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Moving Closer to Finding an Identity For a 1993 Kenosha County John Doe

Jan. 14, 2020 4:45p

(WGTD)---Some new leads have surfaced in the 25-year-long effort to identify a body found along railroad tracks just north of the state line in Pleasant Prairie.

The results of another round of D-N-A testing has revealed that the man may be descended from a small Indian tribe in South Carolina. Kenosha County Medical Examiner Patrice Hall has already contacted the coroner in the county in which the Catawba Indian Nation is located in an effort to spread the word about Kenosha’s John Doe.

A photographer found the badly-decomposed body while walking along tracks near the state line and Highway ‘H’ in 1993.

An analysis of the man’s skull in 2015 by the University of North Texas Center for Human Identification concluded that the man was between 40 and 60 years old and was likely Asian or Asian-derived, such as Amerindian or Hispanic. They also determined that the man’s four, missing upper-front teeth had been gone for some time.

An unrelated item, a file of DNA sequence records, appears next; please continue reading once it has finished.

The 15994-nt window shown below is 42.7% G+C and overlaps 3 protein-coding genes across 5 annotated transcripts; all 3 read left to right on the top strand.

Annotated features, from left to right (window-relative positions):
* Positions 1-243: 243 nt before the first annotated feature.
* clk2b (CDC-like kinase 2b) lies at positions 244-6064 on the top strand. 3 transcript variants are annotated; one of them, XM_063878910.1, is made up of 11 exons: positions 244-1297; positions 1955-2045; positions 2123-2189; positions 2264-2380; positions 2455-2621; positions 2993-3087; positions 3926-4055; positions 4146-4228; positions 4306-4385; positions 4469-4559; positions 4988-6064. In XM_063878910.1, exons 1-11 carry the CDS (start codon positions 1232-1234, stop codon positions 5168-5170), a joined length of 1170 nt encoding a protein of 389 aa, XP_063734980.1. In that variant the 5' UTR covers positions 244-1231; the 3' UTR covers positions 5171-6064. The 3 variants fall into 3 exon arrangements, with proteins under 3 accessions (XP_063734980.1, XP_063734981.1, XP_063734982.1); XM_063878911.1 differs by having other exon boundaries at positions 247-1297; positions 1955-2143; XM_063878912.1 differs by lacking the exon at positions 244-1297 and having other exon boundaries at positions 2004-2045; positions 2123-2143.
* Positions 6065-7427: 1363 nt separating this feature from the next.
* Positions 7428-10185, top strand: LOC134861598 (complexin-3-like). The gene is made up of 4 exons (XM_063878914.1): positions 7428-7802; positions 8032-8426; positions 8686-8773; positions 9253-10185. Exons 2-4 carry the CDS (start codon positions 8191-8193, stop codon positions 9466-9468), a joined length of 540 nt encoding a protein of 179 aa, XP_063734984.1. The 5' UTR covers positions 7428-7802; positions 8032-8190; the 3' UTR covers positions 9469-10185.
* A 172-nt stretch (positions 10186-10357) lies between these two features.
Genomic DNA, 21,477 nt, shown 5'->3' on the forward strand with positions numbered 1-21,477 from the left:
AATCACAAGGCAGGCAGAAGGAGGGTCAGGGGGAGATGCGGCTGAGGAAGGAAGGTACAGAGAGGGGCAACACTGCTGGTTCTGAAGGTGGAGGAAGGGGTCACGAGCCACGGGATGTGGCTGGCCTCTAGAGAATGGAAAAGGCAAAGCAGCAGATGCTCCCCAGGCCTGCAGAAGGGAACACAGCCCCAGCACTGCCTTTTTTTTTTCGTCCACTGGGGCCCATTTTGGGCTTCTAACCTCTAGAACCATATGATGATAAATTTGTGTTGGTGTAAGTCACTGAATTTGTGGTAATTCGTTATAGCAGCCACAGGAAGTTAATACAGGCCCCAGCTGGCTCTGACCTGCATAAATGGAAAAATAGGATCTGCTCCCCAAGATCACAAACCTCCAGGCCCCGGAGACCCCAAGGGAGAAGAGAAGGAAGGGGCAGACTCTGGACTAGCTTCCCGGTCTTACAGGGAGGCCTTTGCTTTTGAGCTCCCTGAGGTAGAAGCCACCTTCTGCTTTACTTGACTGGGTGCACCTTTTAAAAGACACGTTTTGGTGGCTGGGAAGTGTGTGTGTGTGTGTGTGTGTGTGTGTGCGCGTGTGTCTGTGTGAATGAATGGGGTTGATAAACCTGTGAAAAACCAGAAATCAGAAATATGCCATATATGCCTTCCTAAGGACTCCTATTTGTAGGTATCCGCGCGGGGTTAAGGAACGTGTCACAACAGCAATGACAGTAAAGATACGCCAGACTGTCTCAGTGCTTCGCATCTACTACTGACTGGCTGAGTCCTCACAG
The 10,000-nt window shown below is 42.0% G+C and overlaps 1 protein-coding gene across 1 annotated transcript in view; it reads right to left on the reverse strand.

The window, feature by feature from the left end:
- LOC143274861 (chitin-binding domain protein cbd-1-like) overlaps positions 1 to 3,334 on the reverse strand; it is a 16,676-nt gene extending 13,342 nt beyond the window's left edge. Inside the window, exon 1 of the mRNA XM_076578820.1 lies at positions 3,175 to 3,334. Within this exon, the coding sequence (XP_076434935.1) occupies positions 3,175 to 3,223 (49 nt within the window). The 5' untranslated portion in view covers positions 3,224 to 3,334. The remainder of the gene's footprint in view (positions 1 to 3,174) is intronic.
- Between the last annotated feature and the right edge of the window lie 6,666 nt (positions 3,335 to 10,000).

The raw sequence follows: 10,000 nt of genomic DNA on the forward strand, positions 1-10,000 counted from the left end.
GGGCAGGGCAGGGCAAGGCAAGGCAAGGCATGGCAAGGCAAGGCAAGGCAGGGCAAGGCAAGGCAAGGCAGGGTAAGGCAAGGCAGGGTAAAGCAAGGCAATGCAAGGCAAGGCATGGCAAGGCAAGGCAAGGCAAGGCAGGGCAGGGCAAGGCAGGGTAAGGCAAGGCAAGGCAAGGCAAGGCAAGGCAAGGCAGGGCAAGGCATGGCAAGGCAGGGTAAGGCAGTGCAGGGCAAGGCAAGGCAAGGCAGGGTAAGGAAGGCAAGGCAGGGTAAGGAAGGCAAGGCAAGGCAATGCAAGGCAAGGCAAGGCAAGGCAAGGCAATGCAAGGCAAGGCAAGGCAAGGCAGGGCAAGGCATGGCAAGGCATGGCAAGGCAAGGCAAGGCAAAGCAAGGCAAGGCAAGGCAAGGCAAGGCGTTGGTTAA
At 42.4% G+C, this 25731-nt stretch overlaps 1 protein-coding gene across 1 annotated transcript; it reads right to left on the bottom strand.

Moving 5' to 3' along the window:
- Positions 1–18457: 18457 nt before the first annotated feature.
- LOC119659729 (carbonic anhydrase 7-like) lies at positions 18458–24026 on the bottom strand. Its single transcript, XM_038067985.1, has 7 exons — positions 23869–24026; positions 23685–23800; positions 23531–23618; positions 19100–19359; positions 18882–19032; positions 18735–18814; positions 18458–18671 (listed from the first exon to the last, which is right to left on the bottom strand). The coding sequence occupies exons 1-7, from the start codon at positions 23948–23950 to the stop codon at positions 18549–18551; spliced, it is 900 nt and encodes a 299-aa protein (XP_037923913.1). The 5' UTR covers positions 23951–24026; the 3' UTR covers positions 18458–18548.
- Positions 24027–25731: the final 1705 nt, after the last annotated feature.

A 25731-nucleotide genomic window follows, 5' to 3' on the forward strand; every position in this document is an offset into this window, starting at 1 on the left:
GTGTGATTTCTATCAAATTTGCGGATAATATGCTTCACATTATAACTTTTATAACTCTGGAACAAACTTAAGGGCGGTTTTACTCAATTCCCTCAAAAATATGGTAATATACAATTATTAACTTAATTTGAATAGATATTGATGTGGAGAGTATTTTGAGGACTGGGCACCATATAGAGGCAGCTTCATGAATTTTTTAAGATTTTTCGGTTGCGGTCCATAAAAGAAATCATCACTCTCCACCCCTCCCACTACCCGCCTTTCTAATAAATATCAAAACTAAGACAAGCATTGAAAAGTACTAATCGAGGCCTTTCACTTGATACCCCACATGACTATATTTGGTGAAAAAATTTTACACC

A year later, the Michigan State Police Biometrics and Identification Division performed a facial reconstruction, the results of which were released to the public.

More recently, according to a news release, Hall sought out the services of the DNA Doe Project, an all-volunteer agency that specializes in genetic genealogy.

They’re the ones that linked the man to the Indian tribe, and possibly people of Hispanic descent, some of whom had ancestors from Sonora, Mexico, a small town not far from the U.S. border.

Hall says the investigation will continue with the help of the new leads.